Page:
In the same way low nitrogen level at the rate of 75 Kg ha-1 produce minimum yield of 24.39 ton ha-1 and maximum yield of 35.92 ton ha-1 was recorded when nitrogen was applied at the rate of 150 kg ha-1. According to the findings of Vachhani and Patel (1993a) plant height, number of leaves plant-1, bulb weight, size and onion yield were highest with the application of 150 kg N ha-1. Total and marketable yield increased by about 5.74 and 4.06 ton respectively at the application of nitrogen at the rate of 69 kg ha-1. Different researcher at different times reported increase in bulb yield in response to nitrogen fertilization (Patel and Patel, 1990; Pandey and Ekpo, 1991; Vachhani and Patel, 1993b; Patel and Vachhani, 1994).

Percent Cull: Cull is split, double, diseased and bolters which is culled and discarded from marketable product. Transplanting dates and nitrogen level significantly (p<0.05) influenced percent cull while it remained non-significant between the years. Maximum cull of 55.71% was recorded in early transplanting on 15th November and minimum produce 12.80% went to cull in late transplanting on 15th January (Table 2). Farmers in Malakand division tend to transplant early in November to capture early market. This practice increased the incidence of bolting and that make the bulbs unmarketable. Kandil et al. (2013) found maximum total culls resulted from early transplanting date (15th November) during both seasons. In this study yield loss in early transplanting was due to bolting which decrease with delay in transplanting. In very late transplanting very small bubs contributed to percent cull. Poor crop management and environmental factors also play a part in unmarketable produce.

Bolting incidence was higher in 2013-14 because low winter temperature than 2014-15. The nitrogen application at the rate of 75 Kg ha-1 contributed maximum to percent cull and percent cull was minimum when nitrogen was applied at the rate of 150 kg ha-1. Similar results have been reported by Jilani et al. (2004) that% cull was maximum at control treatment while minimum when nitrogen was applied at the rate of 160 kg ha-1. Diaz-Perez (2003) reported that loss in marketable yield was a combination of bolting and bulb decay and was minimum at 162 kg N application ha-1. In this study percent cull in low nitrogen application is due to bolting while in high nitrogen application is due to bulb decay. This confirm the finding of Diaz-Perez (2003) who stated that yield losses at minimum nitrogen rate was due to bolting while at higher nitrogen rate it was due to bulb decay. All the interactions of transplanting and nitrogen fertilizer (except D x N and Y x N) were found non-significant (Fig. 4).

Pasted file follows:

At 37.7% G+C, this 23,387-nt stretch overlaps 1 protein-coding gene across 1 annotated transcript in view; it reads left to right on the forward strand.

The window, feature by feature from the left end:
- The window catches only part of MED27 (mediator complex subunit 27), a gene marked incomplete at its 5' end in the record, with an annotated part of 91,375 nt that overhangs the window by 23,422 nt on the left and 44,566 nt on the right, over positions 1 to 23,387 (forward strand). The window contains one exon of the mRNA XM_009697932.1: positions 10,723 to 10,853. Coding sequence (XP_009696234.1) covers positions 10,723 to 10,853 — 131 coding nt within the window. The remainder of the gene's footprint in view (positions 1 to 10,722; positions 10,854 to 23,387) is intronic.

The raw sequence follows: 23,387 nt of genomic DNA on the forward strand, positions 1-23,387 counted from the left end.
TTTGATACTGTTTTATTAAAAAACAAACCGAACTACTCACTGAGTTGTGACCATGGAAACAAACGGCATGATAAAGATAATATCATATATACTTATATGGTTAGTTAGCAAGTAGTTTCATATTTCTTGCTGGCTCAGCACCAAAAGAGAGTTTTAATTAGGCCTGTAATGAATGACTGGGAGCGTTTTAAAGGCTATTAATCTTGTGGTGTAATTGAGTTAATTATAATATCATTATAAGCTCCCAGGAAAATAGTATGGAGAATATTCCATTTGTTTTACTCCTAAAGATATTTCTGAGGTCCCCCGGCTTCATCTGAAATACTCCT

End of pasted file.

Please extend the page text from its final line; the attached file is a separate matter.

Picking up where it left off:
Marketable Yield: Statistical analysis of the data revealed that transplanting dates and nitrogen levels significantly influenced marketable yield ton ha-1 at 5% level of probability (Table 1). Year as a source of variation was not significant. The DxN interaction was significant (p < 0.05) while the remaining interactions were found non-significant. Maximum marketable yield of 21.60 ton ha-1 was recorded in D3 i.e., 15th December followed by 20.82 ton ha-1 in D2 and minimum 16.95 ton ha-1 was recorded in late transplanting treatment D5. Marketable yield increased with increase in nitrogen application and maximum 28.46 ton ha-1 was produced when nitrogen was applied at the rate of 150 kg ha-1. Minimum marketable yield 10.34 ton ha-1 was recorded when N was applied at the rate of 75 kg ha-1. Abdissa et al. (2011) found that nitrogen significantly increased total and marketable bulb yield of onion.

Total and marketable yield increased by about 5.74 and 4.06 ton respectively at the application of nitrogen at the rate of 69 kg ha-1. Muhammad et al. (2016) also reported increase in marketable yield with increase in N fertilizer. Similar results has also been presented by Maier et al. (1990) that marketable yield was significantly increased with increase in nitrogen fertilizer. The results of this study are in agreement with finding of Diaz-Perez (2003) who reported that total and marketable yield was minimum at low nitrogen rate 102 kg ha-1 and highest at 146 kg N ha-1. Nitrogen application beyond 146 kg ha-1 had no significant effect on either total or marketable yield.

Environmental factors also contribute to marketable yield. As bolting incidence and consequently percent cull was higher in 2013-14 because low winter temperature than 2014-15. This higher incidence of bolting resulted for lower marketable yield in 2013-14. The D x N interaction showed that maximum marketable yield was produced by mid transplanting dates (15th December) and high level of N application (Fig. 5). Early and late transplanting and low nitrogen application gave low marketable yield. Maximum marketable yield of 32.82 ton ha has been recorded in D2N4 combination followed by 30.41 ton ha in D3N4 combination, while, minimum of 6.56 ton ha was produced by D1N1 combination.

Conclusion: Early transplanting produce maximum total yield and maximum bolting percentage. Early transplanting have less marketable yield due to yield reduction caused by bolting. When there is no bolting resistant cultivar transplanting should be delayed to avoid bolting and have maximum marketable yield. Plant height, stem thickness, bulb diameter and weight and total yield increased with increase in nitrogen fertilizer. Likewise bolting percentage and percent cull decreased with increase in nitrogen fertilizer. Marketable yield was maximum at mid transplanting date (15th December) and with maximum rate of nitrogen fertilizer.

Recommendations: Early transplanting produced maximum total yield but maximum bolting as well. Early transplanting have less marketable yield due to yield reduction caused by bolting. When there is no bolting resistant cultivar available transplanting should be delayed up to December 15th to avoid bolting and have maximum marketable yield. The 2nd dose of nitrogen fertilizer should be applied just before the critical plant stage, at 6-7 leaf stage to modify its C/N ratio and minimize bolting.

REFERENCES